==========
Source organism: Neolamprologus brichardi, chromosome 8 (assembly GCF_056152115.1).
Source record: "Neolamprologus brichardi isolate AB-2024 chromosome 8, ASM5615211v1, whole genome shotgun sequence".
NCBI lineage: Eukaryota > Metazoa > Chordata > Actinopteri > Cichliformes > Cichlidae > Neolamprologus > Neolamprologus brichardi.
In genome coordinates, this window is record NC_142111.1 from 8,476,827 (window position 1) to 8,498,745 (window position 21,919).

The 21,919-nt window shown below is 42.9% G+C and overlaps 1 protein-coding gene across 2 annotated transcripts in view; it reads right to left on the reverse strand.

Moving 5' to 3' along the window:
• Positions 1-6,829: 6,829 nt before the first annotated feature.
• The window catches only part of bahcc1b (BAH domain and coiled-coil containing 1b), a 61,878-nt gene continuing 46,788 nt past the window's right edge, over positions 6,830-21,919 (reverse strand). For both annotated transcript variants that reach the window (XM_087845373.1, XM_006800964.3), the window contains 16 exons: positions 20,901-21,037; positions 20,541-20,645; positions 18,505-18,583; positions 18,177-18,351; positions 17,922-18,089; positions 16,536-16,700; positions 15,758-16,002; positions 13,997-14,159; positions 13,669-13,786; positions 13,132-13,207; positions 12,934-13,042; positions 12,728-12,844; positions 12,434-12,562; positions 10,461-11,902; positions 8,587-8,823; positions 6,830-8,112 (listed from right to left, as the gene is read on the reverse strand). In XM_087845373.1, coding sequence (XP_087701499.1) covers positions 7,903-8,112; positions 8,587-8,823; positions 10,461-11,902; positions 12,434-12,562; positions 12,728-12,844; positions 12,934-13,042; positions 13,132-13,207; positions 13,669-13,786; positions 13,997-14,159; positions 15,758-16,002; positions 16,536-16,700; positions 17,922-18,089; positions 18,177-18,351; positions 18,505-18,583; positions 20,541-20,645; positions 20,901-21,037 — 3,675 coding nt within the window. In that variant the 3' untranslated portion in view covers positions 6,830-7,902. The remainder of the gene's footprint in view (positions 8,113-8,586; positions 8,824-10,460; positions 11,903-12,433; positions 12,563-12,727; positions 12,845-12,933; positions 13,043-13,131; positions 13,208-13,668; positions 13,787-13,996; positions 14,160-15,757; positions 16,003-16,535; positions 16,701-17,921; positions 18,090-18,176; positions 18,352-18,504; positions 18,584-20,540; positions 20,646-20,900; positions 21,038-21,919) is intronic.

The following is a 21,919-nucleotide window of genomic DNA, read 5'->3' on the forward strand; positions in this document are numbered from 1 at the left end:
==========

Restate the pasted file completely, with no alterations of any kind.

Source organism: Neolamprologus brichardi, chromosome 8 (assembly GCF_056152115.1).
Source record: "Neolamprologus brichardi isolate AB-2024 chromosome 8, ASM5615211v1, whole genome shotgun sequence".
NCBI lineage: Eukaryota > Metazoa > Chordata > Actinopteri > Cichliformes > Cichlidae > Neolamprologus > Neolamprologus brichardi.
In genome coordinates, this window is record NC_142111.1 from 8,476,827 (window position 1) to 8,498,745 (window position 21,919).

The 21,919-nt window shown below is 42.9% G+C and overlaps 1 protein-coding gene across 2 annotated transcripts in view; it reads right to left on the reverse strand.

Moving 5' to 3' along the window:
• Positions 1-6,829: 6,829 nt before the first annotated feature.
• The window catches only part of bahcc1b (BAH domain and coiled-coil containing 1b), a 61,878-nt gene continuing 46,788 nt past the window's right edge, over positions 6,830-21,919 (reverse strand). For both annotated transcript variants that reach the window (XM_087845373.1, XM_006800964.3), the window contains 16 exons: positions 20,901-21,037; positions 20,541-20,645; positions 18,505-18,583; positions 18,177-18,351; positions 17,922-18,089; positions 16,536-16,700; positions 15,758-16,002; positions 13,997-14,159; positions 13,669-13,786; positions 13,132-13,207; positions 12,934-13,042; positions 12,728-12,844; positions 12,434-12,562; positions 10,461-11,902; positions 8,587-8,823; positions 6,830-8,112 (listed from right to left, as the gene is read on the reverse strand). In XM_087845373.1, coding sequence (XP_087701499.1) covers positions 7,903-8,112; positions 8,587-8,823; positions 10,461-11,902; positions 12,434-12,562; positions 12,728-12,844; positions 12,934-13,042; positions 13,132-13,207; positions 13,669-13,786; positions 13,997-14,159; positions 15,758-16,002; positions 16,536-16,700; positions 17,922-18,089; positions 18,177-18,351; positions 18,505-18,583; positions 20,541-20,645; positions 20,901-21,037 — 3,675 coding nt within the window. In that variant the 3' untranslated portion in view covers positions 6,830-7,902. The remainder of the gene's footprint in view (positions 8,113-8,586; positions 8,824-10,460; positions 11,903-12,433; positions 12,563-12,727; positions 12,845-12,933; positions 13,043-13,131; positions 13,208-13,668; positions 13,787-13,996; positions 14,160-15,757; positions 16,003-16,535; positions 16,701-17,921; positions 18,090-18,176; positions 18,352-18,504; positions 18,584-20,540; positions 20,646-20,900; positions 21,038-21,919) is intronic.

The following is a 21,919-nucleotide window of genomic DNA, read 5'->3' on the forward strand; positions in this document are numbered from 1 at the left end: